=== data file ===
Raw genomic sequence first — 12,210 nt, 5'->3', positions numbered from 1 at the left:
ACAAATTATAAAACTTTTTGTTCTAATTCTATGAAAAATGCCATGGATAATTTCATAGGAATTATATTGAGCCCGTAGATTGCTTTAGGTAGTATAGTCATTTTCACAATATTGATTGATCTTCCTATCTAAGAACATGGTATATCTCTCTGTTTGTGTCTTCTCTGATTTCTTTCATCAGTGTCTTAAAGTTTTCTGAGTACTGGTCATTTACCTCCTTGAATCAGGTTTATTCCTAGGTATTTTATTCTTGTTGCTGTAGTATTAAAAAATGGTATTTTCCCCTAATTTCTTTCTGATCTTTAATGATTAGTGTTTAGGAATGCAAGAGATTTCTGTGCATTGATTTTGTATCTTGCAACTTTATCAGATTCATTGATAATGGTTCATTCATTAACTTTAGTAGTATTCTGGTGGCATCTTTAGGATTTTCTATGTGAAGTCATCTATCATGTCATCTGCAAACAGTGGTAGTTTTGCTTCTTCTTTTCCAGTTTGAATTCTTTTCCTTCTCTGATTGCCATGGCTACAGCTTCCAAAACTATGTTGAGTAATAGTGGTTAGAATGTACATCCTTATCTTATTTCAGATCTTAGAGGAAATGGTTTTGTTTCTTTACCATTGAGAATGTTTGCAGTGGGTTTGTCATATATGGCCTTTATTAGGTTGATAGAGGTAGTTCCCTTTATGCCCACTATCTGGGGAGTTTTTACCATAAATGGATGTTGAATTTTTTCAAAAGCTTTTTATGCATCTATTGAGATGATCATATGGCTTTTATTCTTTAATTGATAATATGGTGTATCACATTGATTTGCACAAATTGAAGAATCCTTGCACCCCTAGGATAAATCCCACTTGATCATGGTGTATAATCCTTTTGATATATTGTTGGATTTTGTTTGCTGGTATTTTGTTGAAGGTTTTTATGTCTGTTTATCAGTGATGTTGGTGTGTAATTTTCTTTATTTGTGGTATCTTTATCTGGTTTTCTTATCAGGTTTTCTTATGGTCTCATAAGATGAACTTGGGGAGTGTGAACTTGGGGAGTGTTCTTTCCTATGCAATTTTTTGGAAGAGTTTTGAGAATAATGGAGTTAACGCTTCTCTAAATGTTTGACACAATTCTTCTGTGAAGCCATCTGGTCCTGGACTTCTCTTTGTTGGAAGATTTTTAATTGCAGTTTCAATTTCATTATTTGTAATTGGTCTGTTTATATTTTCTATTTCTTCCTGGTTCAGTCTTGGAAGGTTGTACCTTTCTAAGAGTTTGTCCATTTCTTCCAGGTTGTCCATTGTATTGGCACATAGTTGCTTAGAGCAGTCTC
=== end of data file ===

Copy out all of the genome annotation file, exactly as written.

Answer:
Raw genomic sequence first — 12,210 nt, 5'->3', positions numbered from 1 at the left:
ACAAATTATAAAACTTTTTGTTCTAATTCTATGAAAAATGCCATGGATAATTTCATAGGAATTATATTGAGCCCGTAGATTGCTTTAGGTAGTATAGTCATTTTCACAATATTGATTGATCTTCCTATCTAAGAACATGGTATATCTCTCTGTTTGTGTCTTCTCTGATTTCTTTCATCAGTGTCTTAAAGTTTTCTGAGTACTGGTCATTTACCTCCTTGAATCAGGTTTATTCCTAGGTATTTTATTCTTGTTGCTGTAGTATTAAAAAATGGTATTTTCCCCTAATTTCTTTCTGATCTTTAATGATTAGTGTTTAGGAATGCAAGAGATTTCTGTGCATTGATTTTGTATCTTGCAACTTTATCAGATTCATTGATAATGGTTCATTCATTAACTTTAGTAGTATTCTGGTGGCATCTTTAGGATTTTCTATGTGAAGTCATCTATCATGTCATCTGCAAACAGTGGTAGTTTTGCTTCTTCTTTTCCAGTTTGAATTCTTTTCCTTCTCTGATTGCCATGGCTACAGCTTCCAAAACTATGTTGAGTAATAGTGGTTAGAATGTACATCCTTATCTTATTTCAGATCTTAGAGGAAATGGTTTTGTTTCTTTACCATTGAGAATGTTTGCAGTGGGTTTGTCATATATGGCCTTTATTAGGTTGATAGAGGTAGTTCCCTTTATGCCCACTATCTGGGGAGTTTTTACCATAAATGGATGTTGAATTTTTTCAAAAGCTTTTTATGCATCTATTGAGATGATCATATGGCTTTTATTCTTTAATTGATAATATGGTGTATCACATTGATTTGCACAAATTGAAGAATCCTTGCACCCCTAGGATAAATCCCACTTGATCATGGTGTATAATCCTTTTGATATATTGTTGGATTTTGTTTGCTGGTATTTTGTTGAAGGTTTTTATGTCTGTTTATCAGTGATGTTGGTGTGTAATTTTCTTTATTTGTGGTATCTTTATCTGGTTTTCTTATCAGGTTTTCTTATGGTCTCATAAGATGAACTTGGGGAGTGTGAACTTGGGGAGTGTTCTTTCCTATGCAATTTTTTGGAAGAGTTTTGAGAATAATGGAGTTAACGCTTCTCTAAATGTTTGACACAATTCTTCTGTGAAGCCATCTGGTCCTGGACTTCTCTTTGTTGGAAGATTTTTAATTGCAGTTTCAATTTCATTATTTGTAATTGGTCTGTTTATATTTTCTATTTCTTCCTGGTTCAGTCTTGGAAGGTTGTACCTTTCTAAGAGTTTGTCCATTTCTTCCAGGTTGTCCATTGTATTGGCACATAGTTGCTTAGAGCAGTCTC